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Old 4th August 2009, 02:29 AM   #1
Bigun is offline Bigun  Canada
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Default Can you help understand limitations of ClassA/G ?

I'm wondering about the benefits of operating ClassA with low power rails and then using power-rail tracking to handle high signal levels. Most of the time I would anticipate operating within ClassA.

I put together a simple simulation to start with.

This kind of circuit is a bit of a mystery to me, and reading the threads that came up in a Search didn't shed much light on things for me. Does anyone have experience with kind of thing ?

Here's the schematic (one version is a reference ClassAB design, the other the ClassA with rail-tracking)...
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Old 4th August 2009, 02:32 AM   #2
Bigun is offline Bigun  Canada
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Here's what the output looks like

-with two different signal levels.

One signal is small and stays within the range of the ClassA stage, the other signal is larger and pushes the supply rails to track the signal.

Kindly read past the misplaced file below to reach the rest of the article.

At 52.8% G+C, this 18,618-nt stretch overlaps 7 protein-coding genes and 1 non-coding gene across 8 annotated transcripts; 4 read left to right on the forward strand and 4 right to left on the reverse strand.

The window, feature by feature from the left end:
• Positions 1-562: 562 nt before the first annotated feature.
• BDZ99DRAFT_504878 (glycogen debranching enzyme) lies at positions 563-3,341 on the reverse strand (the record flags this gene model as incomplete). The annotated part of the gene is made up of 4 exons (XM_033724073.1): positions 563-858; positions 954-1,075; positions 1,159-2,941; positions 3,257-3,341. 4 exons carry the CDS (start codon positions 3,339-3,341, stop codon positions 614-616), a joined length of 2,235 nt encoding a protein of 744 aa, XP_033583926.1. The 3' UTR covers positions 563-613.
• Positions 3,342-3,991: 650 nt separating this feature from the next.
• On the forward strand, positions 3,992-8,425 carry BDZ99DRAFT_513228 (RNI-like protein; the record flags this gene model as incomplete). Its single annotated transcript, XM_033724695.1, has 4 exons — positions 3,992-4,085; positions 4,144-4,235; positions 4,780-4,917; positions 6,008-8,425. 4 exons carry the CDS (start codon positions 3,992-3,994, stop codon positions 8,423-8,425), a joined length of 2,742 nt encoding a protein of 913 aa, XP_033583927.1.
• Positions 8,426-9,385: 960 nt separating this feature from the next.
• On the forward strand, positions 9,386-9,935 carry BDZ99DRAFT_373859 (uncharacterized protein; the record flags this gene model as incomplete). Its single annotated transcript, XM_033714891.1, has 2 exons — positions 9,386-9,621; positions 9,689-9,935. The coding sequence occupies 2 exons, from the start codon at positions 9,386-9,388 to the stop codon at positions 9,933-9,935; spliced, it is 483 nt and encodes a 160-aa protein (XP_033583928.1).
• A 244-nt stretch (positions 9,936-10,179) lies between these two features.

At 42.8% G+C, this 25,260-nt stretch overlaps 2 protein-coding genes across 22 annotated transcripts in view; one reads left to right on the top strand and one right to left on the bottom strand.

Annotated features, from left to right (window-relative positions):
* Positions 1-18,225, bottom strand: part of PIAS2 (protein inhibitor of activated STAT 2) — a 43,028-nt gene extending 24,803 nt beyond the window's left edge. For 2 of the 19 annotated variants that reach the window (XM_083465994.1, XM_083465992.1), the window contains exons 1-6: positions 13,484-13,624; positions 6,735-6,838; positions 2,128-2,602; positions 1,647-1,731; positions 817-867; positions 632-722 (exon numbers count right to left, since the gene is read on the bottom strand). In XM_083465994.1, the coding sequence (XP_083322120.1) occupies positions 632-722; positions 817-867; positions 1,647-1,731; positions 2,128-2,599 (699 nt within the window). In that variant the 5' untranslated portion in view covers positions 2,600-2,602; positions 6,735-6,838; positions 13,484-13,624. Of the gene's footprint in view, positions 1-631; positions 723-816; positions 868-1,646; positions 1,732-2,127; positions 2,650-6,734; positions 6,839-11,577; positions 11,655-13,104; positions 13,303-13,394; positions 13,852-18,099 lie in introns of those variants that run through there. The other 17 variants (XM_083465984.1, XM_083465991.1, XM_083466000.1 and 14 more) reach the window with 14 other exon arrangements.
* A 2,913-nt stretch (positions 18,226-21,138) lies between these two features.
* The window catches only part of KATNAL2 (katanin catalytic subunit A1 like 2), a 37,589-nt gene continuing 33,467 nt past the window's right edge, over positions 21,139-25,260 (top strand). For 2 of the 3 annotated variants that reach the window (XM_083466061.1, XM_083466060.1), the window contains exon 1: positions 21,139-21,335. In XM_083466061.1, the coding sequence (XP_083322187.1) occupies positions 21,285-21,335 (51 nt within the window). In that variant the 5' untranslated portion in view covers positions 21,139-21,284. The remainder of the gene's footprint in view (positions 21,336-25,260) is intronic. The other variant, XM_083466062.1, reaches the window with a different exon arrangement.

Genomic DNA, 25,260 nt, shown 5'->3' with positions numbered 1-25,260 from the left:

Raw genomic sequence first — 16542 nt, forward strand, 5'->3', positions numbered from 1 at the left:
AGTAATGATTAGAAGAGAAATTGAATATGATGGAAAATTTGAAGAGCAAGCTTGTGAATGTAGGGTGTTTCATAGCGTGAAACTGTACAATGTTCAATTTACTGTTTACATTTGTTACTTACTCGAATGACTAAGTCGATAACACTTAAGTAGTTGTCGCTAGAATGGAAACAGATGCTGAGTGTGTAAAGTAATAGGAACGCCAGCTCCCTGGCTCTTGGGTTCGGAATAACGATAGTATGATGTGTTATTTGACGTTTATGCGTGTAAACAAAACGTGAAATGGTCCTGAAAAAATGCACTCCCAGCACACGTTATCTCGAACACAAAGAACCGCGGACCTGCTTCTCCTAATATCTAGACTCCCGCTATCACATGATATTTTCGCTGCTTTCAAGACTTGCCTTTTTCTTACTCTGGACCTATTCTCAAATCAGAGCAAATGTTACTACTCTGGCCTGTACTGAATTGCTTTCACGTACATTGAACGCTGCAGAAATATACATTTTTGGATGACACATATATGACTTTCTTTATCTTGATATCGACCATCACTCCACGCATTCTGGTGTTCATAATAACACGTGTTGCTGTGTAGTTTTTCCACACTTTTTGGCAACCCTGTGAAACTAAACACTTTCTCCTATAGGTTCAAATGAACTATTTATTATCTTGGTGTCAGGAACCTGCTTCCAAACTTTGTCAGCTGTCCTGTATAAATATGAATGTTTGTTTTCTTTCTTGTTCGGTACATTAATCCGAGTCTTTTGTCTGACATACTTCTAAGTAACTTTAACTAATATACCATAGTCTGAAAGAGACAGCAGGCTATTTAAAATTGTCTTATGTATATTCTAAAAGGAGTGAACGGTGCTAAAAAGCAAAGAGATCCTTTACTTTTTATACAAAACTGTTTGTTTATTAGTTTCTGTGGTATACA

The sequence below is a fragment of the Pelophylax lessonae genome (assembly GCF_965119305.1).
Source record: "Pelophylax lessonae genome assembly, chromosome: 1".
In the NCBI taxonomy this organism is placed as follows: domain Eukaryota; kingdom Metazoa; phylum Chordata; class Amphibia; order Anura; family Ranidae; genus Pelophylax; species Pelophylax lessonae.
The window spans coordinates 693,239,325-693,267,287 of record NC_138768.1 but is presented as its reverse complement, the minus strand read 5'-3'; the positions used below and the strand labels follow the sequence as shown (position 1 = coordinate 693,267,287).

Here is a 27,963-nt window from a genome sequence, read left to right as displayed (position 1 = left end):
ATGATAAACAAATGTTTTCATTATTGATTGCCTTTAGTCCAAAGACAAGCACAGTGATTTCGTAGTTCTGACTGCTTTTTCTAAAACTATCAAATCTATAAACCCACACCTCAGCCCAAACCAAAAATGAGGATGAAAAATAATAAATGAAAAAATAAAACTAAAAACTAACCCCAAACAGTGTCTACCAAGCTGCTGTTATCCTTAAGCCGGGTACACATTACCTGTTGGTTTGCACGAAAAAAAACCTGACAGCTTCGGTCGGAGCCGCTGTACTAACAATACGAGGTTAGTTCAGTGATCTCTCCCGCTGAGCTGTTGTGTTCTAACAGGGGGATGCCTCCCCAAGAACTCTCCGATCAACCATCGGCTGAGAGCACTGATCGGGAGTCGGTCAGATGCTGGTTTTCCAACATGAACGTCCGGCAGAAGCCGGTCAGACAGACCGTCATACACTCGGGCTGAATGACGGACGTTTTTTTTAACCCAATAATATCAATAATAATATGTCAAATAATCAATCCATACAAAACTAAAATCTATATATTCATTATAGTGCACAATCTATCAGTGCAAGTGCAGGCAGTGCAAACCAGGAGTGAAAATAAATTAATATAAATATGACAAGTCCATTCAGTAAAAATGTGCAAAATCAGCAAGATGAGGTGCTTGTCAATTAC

Signal at output = green trace
Inner positive rail = red trace
Inner negative rail = blue trace
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Old 4th August 2009, 02:37 AM   #3
Bigun is offline Bigun  Canada
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The FFT 'distortogram' of the outputs at the two signal levels

ClassAB reference = blue traces
ClassAG = green traces

Here's the rub - even when rail tracking isn't needed, the output from the ClassAG amp still shows artifacts from the rail tracking circuity. If I 'disconnect' the rail-tracking feed so the ClassA amp section is operating independently then the FFT is clean.

So I conclude that the rail tracking injects too much 'rubbish' into the inner power rails. Somebody else has surely seen this before - is rail-tracking flawed or is there something I'm missing
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Old 4th August 2009, 02:45 AM   #4
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Gareth,
Quote:
So I conclude that the rail tracking injects too much 'rubbish' into the inner power rails.
To put it mildly...
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Old 4th August 2009, 03:01 AM   #5
Bigun is offline Bigun  Canada
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Hi Lumba, good to hear from you !